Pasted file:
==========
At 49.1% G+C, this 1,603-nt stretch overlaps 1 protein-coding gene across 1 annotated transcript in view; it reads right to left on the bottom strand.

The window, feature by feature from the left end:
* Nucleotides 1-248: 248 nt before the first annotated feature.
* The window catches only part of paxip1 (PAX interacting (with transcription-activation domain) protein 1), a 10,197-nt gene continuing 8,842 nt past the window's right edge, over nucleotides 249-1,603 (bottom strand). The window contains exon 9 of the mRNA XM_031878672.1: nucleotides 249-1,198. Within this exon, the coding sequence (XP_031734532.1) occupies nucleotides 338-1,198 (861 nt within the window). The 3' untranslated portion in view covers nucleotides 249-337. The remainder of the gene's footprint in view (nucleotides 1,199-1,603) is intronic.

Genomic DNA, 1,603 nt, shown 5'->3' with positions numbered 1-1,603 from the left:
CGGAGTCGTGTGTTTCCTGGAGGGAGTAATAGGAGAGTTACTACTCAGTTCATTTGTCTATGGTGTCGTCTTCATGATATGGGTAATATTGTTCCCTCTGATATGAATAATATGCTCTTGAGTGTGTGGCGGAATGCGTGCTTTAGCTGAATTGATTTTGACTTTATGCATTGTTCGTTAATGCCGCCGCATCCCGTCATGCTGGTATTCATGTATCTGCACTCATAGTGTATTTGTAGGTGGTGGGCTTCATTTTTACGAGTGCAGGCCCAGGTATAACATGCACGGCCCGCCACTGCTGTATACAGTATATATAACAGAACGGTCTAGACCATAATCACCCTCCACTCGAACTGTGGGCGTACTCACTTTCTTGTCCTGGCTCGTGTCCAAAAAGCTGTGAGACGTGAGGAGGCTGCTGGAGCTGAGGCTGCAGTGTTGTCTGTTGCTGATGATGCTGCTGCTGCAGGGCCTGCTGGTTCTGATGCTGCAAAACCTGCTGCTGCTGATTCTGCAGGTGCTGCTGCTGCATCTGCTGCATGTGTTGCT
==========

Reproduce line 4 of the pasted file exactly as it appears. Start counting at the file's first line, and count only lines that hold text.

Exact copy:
* The window catches only part of paxip1 (PAX interacting (with transcription-activation domain) protein 1), a 10,197-nt gene continuing 8,842 nt past the window's right edge, over nucleotides 249-1,603 (bottom strand). The window contains exon 9 of the mRNA XM_031878672.1: nucleotides 249-1,198. Within this exon, the coding sequence (XP_031734532.1) occupies nucleotides 338-1,198 (861 nt within the window). The 3' untranslated portion in view covers nucleotides 249-337. The remainder of the gene's footprint in view (nucleotides 1,199-1,603) is intronic.